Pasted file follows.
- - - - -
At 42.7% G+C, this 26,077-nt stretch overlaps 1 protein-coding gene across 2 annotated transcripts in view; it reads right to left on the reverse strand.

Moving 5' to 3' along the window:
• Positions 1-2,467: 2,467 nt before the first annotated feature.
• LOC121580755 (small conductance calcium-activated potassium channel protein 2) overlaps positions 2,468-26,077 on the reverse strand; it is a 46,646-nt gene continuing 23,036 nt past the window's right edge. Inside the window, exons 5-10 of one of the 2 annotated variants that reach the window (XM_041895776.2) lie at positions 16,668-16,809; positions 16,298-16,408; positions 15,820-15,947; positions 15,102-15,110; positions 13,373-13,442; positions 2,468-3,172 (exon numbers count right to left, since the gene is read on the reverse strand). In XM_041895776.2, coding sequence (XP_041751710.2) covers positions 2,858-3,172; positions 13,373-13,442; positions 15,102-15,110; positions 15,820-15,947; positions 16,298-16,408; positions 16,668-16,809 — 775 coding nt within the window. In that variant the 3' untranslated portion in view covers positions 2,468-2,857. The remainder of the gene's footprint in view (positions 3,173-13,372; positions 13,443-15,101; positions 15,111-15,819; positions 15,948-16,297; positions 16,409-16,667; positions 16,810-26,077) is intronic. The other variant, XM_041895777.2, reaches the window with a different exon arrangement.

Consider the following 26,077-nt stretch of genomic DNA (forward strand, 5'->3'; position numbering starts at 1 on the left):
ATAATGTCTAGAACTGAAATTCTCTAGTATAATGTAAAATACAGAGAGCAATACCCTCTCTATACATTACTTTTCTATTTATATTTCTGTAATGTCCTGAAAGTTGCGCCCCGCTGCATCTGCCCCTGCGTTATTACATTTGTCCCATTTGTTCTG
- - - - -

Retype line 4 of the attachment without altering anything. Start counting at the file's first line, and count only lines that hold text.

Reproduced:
• LOC121580755 (small conductance calcium-activated potassium channel protein 2) overlaps positions 2,468-26,077 on the reverse strand; it is a 46,646-nt gene continuing 23,036 nt past the window's right edge. Inside the window, exons 5-10 of one of the 2 annotated variants that reach the window (XM_041895776.2) lie at positions 16,668-16,809; positions 16,298-16,408; positions 15,820-15,947; positions 15,102-15,110; positions 13,373-13,442; positions 2,468-3,172 (exon numbers count right to left, since the gene is read on the reverse strand). In XM_041895776.2, coding sequence (XP_041751710.2) covers positions 2,858-3,172; positions 13,373-13,442; positions 15,102-15,110; positions 15,820-15,947; positions 16,298-16,408; positions 16,668-16,809 — 775 coding nt within the window. In that variant the 3' untranslated portion in view covers positions 2,468-2,857. The remainder of the gene's footprint in view (positions 3,173-13,372; positions 13,443-15,101; positions 15,111-15,819; positions 15,948-16,297; positions 16,409-16,667; positions 16,810-26,077) is intronic. The other variant, XM_041895777.2, reaches the window with a different exon arrangement.